"Only those who will risk going too far can possibly find out how far one can go." ~T.S. Eliot

"You were once wild here, don't let them tame you!" ~Isadora Duncan

"Be faithful to that which exists within yourself." ~Andre Gide

"Follow your bliss!" ~J. Campbell ... and my folks!

"The idea of waiting for something makes it more exciting." ~Andy Warhol

"There is no passion to be found playing small - in settling for a life that is less than the one you are capable of living." ~Nelson Mandela

"...open and expanding like an unfinished book..." ~Quote from a friend, Travis Judd

"Start by doing what's necessary; then do what's possible; and suddenly you are doing the impossible." ~St. Francis of Assisi

"And as we let our own light shine, we unconsciously give other people permission to do the same." ~Nelson Mandela

"The capacity to be puzzled is ... the premise of all creation, be it in art or in science." ~Erich Fromm

"Between two evils, I always pick the one I never tried before." ~Mae West

"Theatre is a form of knowledge; it should and can also be a means of transforming society. Theatre can help us build our future, rather than just waiting for it." ~Augusto Boal

Tuesday, June 28, 2011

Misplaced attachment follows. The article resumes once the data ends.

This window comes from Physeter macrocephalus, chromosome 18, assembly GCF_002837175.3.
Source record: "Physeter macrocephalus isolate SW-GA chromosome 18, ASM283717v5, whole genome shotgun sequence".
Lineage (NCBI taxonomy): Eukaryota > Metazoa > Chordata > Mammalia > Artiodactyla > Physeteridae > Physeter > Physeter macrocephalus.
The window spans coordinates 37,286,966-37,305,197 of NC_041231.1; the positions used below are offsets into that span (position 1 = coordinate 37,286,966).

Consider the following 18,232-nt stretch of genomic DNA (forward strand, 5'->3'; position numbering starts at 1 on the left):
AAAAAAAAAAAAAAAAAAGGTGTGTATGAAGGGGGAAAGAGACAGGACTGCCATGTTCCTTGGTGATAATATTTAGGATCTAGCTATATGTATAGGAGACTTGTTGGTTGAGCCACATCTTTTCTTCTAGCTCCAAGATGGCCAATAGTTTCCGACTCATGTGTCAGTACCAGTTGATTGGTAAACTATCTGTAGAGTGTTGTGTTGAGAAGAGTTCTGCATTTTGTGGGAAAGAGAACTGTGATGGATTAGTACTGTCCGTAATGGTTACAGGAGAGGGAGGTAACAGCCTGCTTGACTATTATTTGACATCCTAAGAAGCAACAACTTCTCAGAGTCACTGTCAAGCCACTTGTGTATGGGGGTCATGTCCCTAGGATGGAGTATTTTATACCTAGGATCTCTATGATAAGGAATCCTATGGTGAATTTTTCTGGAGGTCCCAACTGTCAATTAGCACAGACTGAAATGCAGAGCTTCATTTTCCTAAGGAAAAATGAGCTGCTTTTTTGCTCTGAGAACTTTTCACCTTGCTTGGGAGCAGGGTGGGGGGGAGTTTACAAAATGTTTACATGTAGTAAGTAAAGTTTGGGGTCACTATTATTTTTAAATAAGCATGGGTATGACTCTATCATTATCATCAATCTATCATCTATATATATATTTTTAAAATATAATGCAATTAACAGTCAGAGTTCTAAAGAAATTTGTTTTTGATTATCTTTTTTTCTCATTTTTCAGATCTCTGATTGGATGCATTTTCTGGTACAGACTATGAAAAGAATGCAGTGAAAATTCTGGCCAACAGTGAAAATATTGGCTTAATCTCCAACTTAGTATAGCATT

Oh Shakespeare ...

I don't know what it is about Shakespeare, even a watered down script meant for kids ages 8-13, but if I don't read the text out loud I don't get it. And sometimes I need to read and re-read a section of text before I "get it". Shakespeare totally intimidates me as a director. And I wonder why this is. Is this abnormal? Is this because I was raised in the United States and didn't really study any classical texts until I was in College/Grad School?

I think I stress myself silly where the old Bard is concerned. Like I worry that even though I know what Iambic Pentameter is, that I "don't get it" ... can't explain it ... how would I teach it ... etc ... I am a donkey!

Not a good complex to have when researching and working on the show I'll be doing my first week with Stone Soup Theatre.

I know I can do it, and I know I understand it ... it's Midsummer ... and I even understand the full length version, not just the watered down script meant for kids ages 8-13. But still, I stress. I want to be able to get these kids to understand what they are saying ... I guess, what it really amounts too, is that I want more confidence in this area of theatre ... Shakespeare.

You know what they say, you learn by doing ... so here I am, continuing to learn ... while doing! :o)

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